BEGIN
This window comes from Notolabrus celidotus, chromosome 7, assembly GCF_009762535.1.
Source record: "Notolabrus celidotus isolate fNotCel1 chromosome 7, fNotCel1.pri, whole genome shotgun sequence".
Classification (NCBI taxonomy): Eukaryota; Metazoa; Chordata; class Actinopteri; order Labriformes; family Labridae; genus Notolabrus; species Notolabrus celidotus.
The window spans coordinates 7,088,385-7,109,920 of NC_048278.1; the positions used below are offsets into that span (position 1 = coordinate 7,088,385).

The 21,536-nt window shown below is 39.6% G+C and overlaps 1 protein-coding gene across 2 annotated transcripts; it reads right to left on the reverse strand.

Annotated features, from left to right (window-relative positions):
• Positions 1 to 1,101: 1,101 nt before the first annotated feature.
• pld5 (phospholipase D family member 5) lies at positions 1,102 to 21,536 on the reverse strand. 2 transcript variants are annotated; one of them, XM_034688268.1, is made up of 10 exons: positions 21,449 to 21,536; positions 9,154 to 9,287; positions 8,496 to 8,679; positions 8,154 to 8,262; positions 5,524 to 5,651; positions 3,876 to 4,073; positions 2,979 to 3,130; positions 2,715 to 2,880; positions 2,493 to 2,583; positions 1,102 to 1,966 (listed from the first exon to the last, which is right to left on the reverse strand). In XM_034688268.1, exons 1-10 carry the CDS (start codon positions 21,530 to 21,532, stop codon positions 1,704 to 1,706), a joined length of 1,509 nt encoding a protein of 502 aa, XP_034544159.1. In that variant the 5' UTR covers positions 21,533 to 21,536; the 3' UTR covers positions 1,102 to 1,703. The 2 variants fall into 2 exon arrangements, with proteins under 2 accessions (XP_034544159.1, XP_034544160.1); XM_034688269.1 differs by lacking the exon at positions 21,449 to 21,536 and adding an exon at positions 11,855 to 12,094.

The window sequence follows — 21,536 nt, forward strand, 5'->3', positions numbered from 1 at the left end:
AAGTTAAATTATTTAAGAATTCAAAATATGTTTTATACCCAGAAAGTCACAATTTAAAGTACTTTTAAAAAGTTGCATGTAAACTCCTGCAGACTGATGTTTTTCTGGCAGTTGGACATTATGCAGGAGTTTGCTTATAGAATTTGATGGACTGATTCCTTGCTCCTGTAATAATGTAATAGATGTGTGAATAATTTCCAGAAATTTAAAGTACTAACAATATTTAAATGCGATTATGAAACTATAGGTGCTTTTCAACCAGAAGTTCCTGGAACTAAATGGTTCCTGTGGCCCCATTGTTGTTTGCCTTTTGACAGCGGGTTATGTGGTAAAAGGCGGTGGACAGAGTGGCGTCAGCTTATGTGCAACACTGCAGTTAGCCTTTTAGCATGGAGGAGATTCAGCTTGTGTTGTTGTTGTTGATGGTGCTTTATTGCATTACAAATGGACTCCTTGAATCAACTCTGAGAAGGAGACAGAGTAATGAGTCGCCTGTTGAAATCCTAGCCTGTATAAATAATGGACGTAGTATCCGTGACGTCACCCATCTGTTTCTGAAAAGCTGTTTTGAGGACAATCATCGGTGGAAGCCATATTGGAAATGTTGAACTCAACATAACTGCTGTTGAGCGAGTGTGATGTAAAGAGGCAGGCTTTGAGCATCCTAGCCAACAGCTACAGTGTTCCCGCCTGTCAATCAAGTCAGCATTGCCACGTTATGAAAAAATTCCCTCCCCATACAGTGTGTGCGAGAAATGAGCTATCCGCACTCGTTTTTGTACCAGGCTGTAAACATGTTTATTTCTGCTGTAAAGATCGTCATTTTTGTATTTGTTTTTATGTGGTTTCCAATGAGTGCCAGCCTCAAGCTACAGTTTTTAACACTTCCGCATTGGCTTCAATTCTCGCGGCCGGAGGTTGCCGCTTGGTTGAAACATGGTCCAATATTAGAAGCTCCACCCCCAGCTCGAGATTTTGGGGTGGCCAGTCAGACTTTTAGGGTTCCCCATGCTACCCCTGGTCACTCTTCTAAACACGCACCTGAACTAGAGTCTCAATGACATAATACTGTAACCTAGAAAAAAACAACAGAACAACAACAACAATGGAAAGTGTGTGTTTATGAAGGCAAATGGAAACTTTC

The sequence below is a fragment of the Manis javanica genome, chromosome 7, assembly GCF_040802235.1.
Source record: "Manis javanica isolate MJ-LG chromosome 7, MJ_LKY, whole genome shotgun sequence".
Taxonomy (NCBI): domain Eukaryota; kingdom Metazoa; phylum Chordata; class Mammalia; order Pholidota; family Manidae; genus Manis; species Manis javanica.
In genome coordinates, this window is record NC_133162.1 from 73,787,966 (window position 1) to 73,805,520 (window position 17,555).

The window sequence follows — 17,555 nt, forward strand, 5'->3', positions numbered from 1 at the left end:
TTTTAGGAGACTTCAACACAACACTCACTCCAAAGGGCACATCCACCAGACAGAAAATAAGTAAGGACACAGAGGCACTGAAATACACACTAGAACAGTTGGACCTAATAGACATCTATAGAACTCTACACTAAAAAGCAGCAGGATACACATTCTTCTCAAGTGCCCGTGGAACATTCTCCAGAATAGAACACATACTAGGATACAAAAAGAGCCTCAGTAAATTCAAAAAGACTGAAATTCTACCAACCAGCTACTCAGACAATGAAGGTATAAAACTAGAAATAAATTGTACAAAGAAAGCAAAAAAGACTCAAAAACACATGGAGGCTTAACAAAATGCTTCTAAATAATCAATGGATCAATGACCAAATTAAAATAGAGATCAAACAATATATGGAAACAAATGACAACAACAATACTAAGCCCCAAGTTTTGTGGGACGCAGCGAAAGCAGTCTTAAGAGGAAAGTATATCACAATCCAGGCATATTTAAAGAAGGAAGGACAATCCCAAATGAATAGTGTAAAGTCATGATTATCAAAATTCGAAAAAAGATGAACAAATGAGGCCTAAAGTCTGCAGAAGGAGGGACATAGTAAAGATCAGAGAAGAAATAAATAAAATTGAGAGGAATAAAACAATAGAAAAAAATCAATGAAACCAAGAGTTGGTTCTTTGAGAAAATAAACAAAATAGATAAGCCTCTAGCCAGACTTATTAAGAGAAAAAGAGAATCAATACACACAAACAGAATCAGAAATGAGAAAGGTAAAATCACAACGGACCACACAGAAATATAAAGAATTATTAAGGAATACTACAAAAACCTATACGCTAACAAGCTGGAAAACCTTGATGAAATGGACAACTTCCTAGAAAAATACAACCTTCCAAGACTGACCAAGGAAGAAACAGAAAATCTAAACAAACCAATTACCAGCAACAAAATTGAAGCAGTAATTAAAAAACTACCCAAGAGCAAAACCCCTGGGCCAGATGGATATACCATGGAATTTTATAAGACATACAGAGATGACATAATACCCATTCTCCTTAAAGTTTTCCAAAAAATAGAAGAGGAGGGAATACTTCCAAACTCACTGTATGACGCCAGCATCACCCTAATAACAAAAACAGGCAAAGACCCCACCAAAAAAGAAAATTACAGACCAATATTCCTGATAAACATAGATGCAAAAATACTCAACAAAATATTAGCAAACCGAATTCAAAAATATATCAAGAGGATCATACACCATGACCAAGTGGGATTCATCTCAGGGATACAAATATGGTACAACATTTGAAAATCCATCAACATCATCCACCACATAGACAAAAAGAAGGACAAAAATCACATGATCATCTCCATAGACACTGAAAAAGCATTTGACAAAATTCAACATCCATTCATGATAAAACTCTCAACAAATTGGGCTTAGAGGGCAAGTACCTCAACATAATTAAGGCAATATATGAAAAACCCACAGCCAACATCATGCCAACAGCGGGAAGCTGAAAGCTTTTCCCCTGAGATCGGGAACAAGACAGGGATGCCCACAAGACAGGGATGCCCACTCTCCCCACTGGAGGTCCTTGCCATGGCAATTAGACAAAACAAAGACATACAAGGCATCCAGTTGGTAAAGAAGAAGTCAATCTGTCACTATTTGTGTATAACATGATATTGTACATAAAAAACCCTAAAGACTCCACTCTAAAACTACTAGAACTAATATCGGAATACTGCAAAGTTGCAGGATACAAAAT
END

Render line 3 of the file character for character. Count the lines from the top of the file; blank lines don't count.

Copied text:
Classification (NCBI taxonomy): Eukaryota; Metazoa; Chordata; class Actinopteri; order Labriformes; family Labridae; genus Notolabrus; species Notolabrus celidotus.